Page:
Once again, so much has happened since my last post. Independent Activities Period (IAP) in January was definitely something that I will never get the chance to do again since it is not likely that I will have a month off to do as I please. My G-Lab team set off on January 4th to South America for a 27 day whirlwind tour. We were scheduled to start work at ESPN in Sao Paulo, Brazil on January 11th, so we took the week beforehand to travel through Buenos Aires, Argentina and several cities in Chile (Santiago and Vina del Mar). Needless to say, there was nothing that disappointed us. The meat in Argentina was fantastic, and the fish and wine in Chile were superb. So, after a couple days on the beaches of Vina del Mar, we set off to Brazil to get down to business.
Once on the ground in Sao Paulo, the people from ESPN were incredible hosts. Upon arrival, one of our hosts, Marcelo, was at the airport with a van to pick us up and take us to our hotel in the Jardins, the nicest part of Sao Paulo with excellent shopping. After getting settled in, he took us to our first taste of the Brazilian churascarria, the steakhouse where meat is all you can eat. The first day onsite, we had a few introductory meetings to discuss the work plan along with the deliverables. This first day included a lunch of what became my favorite meal while in Brazil, feijoada, a stew with beef, pork, and beans. Mostly, the first week consisted of meetings with the directors in each of the departments at ESPN from marketing, sales, legal, finance, acquisitions, human resources, and new media. As we were there doing a project focused around new media, some of our most productive times were the lunch brainstorming sessions with our hosts Jose (New Media) and Marcelo (IT). Throughout the process, they made a very concerted effort to show us the different areas of Sao Paulo and what they had to offer.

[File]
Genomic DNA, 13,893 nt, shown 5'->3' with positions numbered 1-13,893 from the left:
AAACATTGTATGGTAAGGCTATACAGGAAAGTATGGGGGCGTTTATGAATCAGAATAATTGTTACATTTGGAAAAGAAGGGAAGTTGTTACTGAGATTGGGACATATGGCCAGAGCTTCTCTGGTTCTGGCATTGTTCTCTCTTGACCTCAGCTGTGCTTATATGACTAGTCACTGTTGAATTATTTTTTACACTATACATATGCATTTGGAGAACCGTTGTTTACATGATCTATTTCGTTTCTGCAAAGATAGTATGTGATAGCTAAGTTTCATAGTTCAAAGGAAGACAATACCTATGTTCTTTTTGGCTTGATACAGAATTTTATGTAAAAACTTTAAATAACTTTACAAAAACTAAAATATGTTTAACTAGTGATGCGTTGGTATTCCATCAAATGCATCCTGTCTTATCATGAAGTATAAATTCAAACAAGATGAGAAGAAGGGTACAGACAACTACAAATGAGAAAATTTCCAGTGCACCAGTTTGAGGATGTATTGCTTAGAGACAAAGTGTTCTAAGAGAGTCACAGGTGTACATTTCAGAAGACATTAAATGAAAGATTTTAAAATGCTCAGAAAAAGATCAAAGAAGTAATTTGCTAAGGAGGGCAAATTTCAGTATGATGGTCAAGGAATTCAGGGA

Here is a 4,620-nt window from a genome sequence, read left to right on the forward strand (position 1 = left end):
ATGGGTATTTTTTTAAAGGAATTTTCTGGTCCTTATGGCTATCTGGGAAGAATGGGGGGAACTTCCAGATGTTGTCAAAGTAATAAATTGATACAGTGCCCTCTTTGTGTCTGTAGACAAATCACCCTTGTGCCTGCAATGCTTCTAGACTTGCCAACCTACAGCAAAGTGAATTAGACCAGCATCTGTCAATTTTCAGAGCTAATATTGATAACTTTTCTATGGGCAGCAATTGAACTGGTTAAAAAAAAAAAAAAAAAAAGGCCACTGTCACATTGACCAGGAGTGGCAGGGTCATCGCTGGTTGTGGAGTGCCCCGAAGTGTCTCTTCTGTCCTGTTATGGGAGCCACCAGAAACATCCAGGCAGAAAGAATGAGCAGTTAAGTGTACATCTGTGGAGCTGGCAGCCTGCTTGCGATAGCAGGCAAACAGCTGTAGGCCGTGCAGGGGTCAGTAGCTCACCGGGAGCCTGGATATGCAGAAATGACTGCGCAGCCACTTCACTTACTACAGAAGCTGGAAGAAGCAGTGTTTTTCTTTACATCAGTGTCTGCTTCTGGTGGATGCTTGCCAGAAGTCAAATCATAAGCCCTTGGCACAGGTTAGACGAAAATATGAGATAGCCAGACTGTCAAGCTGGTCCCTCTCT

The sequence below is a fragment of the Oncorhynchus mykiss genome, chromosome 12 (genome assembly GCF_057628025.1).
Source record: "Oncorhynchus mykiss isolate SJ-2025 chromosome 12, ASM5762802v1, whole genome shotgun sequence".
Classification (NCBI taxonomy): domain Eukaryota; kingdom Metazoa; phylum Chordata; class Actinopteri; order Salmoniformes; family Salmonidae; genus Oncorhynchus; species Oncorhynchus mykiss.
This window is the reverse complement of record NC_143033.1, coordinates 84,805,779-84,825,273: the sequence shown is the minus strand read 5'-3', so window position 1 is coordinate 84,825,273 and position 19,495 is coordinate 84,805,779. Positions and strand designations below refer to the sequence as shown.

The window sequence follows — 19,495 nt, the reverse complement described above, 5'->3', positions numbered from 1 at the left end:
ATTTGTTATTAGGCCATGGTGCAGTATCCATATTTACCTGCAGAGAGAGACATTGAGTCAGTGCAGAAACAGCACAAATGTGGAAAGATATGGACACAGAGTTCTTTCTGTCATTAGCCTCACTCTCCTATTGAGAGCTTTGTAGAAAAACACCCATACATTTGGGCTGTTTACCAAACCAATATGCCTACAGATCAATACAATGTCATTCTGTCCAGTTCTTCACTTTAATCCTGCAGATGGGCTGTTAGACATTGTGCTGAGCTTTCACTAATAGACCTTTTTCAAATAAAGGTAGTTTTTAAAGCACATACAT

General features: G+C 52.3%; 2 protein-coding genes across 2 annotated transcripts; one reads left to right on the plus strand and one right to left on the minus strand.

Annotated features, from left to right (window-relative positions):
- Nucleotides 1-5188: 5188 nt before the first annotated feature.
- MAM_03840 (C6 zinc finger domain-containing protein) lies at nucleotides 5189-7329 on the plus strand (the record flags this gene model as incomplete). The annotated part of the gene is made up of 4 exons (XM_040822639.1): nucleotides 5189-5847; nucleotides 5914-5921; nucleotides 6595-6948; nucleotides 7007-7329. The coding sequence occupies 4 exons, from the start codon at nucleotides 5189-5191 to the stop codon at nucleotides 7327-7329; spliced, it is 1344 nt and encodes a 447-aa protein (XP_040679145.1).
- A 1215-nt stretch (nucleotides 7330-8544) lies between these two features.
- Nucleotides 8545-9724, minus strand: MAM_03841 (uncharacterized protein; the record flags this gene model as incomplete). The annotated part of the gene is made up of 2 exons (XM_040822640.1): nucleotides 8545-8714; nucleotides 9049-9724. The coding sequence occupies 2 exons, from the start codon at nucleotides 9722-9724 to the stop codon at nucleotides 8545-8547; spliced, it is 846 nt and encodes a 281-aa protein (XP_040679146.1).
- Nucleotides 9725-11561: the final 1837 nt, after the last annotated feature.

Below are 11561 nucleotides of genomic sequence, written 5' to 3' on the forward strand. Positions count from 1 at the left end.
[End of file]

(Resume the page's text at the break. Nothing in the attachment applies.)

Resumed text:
Throughout the interviews, our team discovered that some of the research done before arriving did not reveal many things that we experienced firsthand while actually being there. We knew that soccer was the #1 sport, but we did not realize the magnitude of its penetration in Brazilian society. Literally, no other sports matter, which poses significant challenges for ESPN in Brazil because of media licensing rights for specific events. Globo, the media giant in Brazil, reserves all the rights for Brazilian soccer teams and most major events. In addition to being ESPN’s largest competitor, Globo is also ESPN’s greatest source of revenue through their affiliate stations (Sky and Net) that carry ESPN broadcasts. It became very clear that ESPN differentiates itself through the quality of unbiased journalistic integrity and talent personalities. We also found distinct differences in the mobile market because 80% of all mobile phones in Brazil are prepaid, posing even more challenges in pushing out new media initiatives. To aid us in our research, the ESPN team set up meetings with the new media groups at Disney, Time Warner, MTV, and Discovery in Sao Paulo to talk about how they are approaching the market hurdles.